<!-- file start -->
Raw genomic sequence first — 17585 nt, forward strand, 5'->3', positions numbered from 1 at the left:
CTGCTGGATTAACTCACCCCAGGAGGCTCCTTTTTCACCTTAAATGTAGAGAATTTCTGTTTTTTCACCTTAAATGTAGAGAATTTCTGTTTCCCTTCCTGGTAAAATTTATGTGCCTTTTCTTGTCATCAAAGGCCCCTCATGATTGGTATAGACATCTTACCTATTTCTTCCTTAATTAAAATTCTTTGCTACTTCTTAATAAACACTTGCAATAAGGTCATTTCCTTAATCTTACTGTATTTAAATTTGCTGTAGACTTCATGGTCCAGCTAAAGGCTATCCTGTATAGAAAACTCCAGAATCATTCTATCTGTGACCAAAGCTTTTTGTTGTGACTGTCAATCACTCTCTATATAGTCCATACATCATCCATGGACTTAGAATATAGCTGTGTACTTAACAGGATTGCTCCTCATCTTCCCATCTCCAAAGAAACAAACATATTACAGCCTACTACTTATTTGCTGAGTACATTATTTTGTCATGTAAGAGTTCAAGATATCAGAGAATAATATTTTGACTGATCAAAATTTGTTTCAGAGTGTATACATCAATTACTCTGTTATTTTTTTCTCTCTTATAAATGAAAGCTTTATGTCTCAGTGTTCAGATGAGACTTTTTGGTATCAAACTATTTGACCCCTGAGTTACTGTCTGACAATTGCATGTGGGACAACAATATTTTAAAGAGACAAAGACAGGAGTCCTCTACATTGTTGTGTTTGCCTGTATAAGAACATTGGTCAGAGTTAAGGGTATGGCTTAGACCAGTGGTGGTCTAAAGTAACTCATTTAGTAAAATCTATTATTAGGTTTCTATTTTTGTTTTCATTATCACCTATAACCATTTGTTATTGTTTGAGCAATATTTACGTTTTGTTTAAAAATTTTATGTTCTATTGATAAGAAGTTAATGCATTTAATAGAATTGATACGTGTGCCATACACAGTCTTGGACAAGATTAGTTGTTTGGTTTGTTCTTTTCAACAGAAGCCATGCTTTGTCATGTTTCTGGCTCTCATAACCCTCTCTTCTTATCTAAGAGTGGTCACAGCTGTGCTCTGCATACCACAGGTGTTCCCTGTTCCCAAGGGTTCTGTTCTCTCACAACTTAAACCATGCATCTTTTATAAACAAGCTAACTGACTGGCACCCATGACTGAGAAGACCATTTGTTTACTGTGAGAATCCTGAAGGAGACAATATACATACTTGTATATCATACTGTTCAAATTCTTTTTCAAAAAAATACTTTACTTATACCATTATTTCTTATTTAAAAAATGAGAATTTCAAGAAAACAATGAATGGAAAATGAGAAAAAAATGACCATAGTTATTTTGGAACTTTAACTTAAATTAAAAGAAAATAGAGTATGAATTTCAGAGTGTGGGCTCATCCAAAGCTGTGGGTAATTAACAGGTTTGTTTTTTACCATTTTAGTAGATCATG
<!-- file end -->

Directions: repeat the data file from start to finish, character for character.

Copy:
Raw genomic sequence first — 17585 nt, forward strand, 5'->3', positions numbered from 1 at the left:
CTGCTGGATTAACTCACCCCAGGAGGCTCCTTTTTCACCTTAAATGTAGAGAATTTCTGTTTTTTCACCTTAAATGTAGAGAATTTCTGTTTCCCTTCCTGGTAAAATTTATGTGCCTTTTCTTGTCATCAAAGGCCCCTCATGATTGGTATAGACATCTTACCTATTTCTTCCTTAATTAAAATTCTTTGCTACTTCTTAATAAACACTTGCAATAAGGTCATTTCCTTAATCTTACTGTATTTAAATTTGCTGTAGACTTCATGGTCCAGCTAAAGGCTATCCTGTATAGAAAACTCCAGAATCATTCTATCTGTGACCAAAGCTTTTTGTTGTGACTGTCAATCACTCTCTATATAGTCCATACATCATCCATGGACTTAGAATATAGCTGTGTACTTAACAGGATTGCTCCTCATCTTCCCATCTCCAAAGAAACAAACATATTACAGCCTACTACTTATTTGCTGAGTACATTATTTTGTCATGTAAGAGTTCAAGATATCAGAGAATAATATTTTGACTGATCAAAATTTGTTTCAGAGTGTATACATCAATTACTCTGTTATTTTTTTCTCTCTTATAAATGAAAGCTTTATGTCTCAGTGTTCAGATGAGACTTTTTGGTATCAAACTATTTGACCCCTGAGTTACTGTCTGACAATTGCATGTGGGACAACAATATTTTAAAGAGACAAAGACAGGAGTCCTCTACATTGTTGTGTTTGCCTGTATAAGAACATTGGTCAGAGTTAAGGGTATGGCTTAGACCAGTGGTGGTCTAAAGTAACTCATTTAGTAAAATCTATTATTAGGTTTCTATTTTTGTTTTCATTATCACCTATAACCATTTGTTATTGTTTGAGCAATATTTACGTTTTGTTTAAAAATTTTATGTTCTATTGATAAGAAGTTAATGCATTTAATAGAATTGATACGTGTGCCATACACAGTCTTGGACAAGATTAGTTGTTTGGTTTGTTCTTTTCAACAGAAGCCATGCTTTGTCATGTTTCTGGCTCTCATAACCCTCTCTTCTTATCTAAGAGTGGTCACAGCTGTGCTCTGCATACCACAGGTGTTCCCTGTTCCCAAGGGTTCTGTTCTCTCACAACTTAAACCATGCATCTTTTATAAACAAGCTAACTGACTGGCACCCATGACTGAGAAGACCATTTGTTTACTGTGAGAATCCTGAAGGAGACAATATACATACTTGTATATCATACTGTTCAAATTCTTTTTCAAAAAAATACTTTACTTATACCATTATTTCTTATTTAAAAAATGAGAATTTCAAGAAAACAATGAATGGAAAATGAGAAAAAAATGACCATAGTTATTTTGGAACTTTAACTTAAATTAAAAGAAAATAGAGTATGAATTTCAGAGTGTGGGCTCATCCAAAGCTGTGGGTAATTAACAGGTTTGTTTTTTACCATTTTAGTAGATCATG